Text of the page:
Cargo traffic surges at Nigerian ports after Benin border closes
NIGERIA's big container terminal is expanding operations to deal with a sharp rise in traffic since the government closed the border with Benin to curb rice and fuel smuggling, reports Bloomberg
NIGERIA's big container terminal is expanding operations to deal with a sharp rise in traffic since the government closed the border with Benin to curb rice and fuel smuggling, reports Bloomberg.
About 80 per cent of all imports into Benin's Port of Cotonou were destined for its much bigger neighbour. Today, Lagos cargo has surged with imports up 50 per cent, said Maersk. Its unit APM Terminals manages the container terminal at Nigeria's main port of Apapa in Lagos.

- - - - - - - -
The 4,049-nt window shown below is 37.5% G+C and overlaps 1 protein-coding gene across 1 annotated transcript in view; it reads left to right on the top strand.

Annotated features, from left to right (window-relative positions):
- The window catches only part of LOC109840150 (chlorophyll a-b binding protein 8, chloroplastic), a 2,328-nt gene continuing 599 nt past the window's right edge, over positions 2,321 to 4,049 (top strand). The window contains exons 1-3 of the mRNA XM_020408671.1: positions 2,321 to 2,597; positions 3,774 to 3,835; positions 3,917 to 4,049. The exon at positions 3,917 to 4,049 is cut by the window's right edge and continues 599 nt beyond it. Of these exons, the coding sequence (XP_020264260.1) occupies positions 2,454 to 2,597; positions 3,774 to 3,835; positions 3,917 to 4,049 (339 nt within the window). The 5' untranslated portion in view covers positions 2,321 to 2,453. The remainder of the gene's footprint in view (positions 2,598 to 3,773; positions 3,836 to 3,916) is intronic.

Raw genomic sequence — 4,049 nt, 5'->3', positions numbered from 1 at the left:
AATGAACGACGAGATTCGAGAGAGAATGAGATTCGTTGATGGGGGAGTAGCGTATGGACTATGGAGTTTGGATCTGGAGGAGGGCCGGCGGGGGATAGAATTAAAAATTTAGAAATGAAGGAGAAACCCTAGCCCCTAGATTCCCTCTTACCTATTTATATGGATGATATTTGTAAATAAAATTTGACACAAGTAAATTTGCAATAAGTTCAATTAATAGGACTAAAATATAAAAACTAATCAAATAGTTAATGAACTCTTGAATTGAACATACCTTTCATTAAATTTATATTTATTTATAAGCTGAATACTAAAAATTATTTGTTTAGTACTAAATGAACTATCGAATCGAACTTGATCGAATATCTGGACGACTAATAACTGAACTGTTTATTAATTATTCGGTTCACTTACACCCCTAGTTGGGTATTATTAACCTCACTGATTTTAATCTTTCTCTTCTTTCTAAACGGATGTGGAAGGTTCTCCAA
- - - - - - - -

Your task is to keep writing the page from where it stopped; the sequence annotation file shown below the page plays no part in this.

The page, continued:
APM Terminals is spending US$80 million to double the number of cranes at Apapa and expand capacity. The Nigerian Ports Authority, which granted the company its concession in 2006, has complained about the inadequacy of its cargo handling equipment and the resulting delays, reports the Lagos daily, ThisDay.
Delivering goods to Apapa is significantly more expensive than sending them to the ports of Durban in South Africa and Tema in Ghana, according to Cheta Nwanze, partner with Lagos-based risk consultancy SBM Intelligence.
Elevated shipping and terminal charges, as well as local transport prices, means Apapa's costs are five times higher than Durban's and three times higher than in Tema, it said in a note published.